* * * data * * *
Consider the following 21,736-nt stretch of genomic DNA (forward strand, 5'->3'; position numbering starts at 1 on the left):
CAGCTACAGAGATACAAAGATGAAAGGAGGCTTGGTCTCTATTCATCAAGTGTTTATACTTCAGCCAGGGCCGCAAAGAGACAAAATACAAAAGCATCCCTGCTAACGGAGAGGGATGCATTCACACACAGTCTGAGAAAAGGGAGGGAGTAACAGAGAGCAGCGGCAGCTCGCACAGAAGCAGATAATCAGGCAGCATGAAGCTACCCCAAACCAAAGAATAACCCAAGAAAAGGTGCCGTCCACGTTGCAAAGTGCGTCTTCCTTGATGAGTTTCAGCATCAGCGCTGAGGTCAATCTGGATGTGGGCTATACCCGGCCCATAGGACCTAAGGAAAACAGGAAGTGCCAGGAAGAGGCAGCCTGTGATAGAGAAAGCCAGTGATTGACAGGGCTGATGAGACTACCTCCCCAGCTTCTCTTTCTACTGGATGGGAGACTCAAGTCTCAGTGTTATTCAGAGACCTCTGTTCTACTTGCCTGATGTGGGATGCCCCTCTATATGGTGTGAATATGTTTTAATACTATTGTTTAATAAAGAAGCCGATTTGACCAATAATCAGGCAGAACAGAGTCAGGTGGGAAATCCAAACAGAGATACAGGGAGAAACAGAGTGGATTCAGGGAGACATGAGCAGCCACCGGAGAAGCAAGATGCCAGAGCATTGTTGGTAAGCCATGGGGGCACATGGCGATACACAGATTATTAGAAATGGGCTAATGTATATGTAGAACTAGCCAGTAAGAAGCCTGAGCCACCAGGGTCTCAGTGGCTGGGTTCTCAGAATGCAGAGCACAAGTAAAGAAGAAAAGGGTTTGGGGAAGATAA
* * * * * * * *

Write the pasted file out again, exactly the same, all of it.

Consider the following 21,736-nt stretch of genomic DNA (forward strand, 5'->3'; position numbering starts at 1 on the left):
CAGCTACAGAGATACAAAGATGAAAGGAGGCTTGGTCTCTATTCATCAAGTGTTTATACTTCAGCCAGGGCCGCAAAGAGACAAAATACAAAAGCATCCCTGCTAACGGAGAGGGATGCATTCACACACAGTCTGAGAAAAGGGAGGGAGTAACAGAGAGCAGCGGCAGCTCGCACAGAAGCAGATAATCAGGCAGCATGAAGCTACCCCAAACCAAAGAATAACCCAAGAAAAGGTGCCGTCCACGTTGCAAAGTGCGTCTTCCTTGATGAGTTTCAGCATCAGCGCTGAGGTCAATCTGGATGTGGGCTATACCCGGCCCATAGGACCTAAGGAAAACAGGAAGTGCCAGGAAGAGGCAGCCTGTGATAGAGAAAGCCAGTGATTGACAGGGCTGATGAGACTACCTCCCCAGCTTCTCTTTCTACTGGATGGGAGACTCAAGTCTCAGTGTTATTCAGAGACCTCTGTTCTACTTGCCTGATGTGGGATGCCCCTCTATATGGTGTGAATATGTTTTAATACTATTGTTTAATAAAGAAGCCGATTTGACCAATAATCAGGCAGAACAGAGTCAGGTGGGAAATCCAAACAGAGATACAGGGAGAAACAGAGTGGATTCAGGGAGACATGAGCAGCCACCGGAGAAGCAAGATGCCAGAGCATTGTTGGTAAGCCATGGGGGCACATGGCGATACACAGATTATTAGAAATGGGCTAATGTATATGTAGAACTAGCCAGTAAGAAGCCTGAGCCACCAGGGTCTCAGTGGCTGGGTTCTCAGAATGCAGAGCACAAGTAAAGAAGAAAAGGGTTTGGGGAAGATAA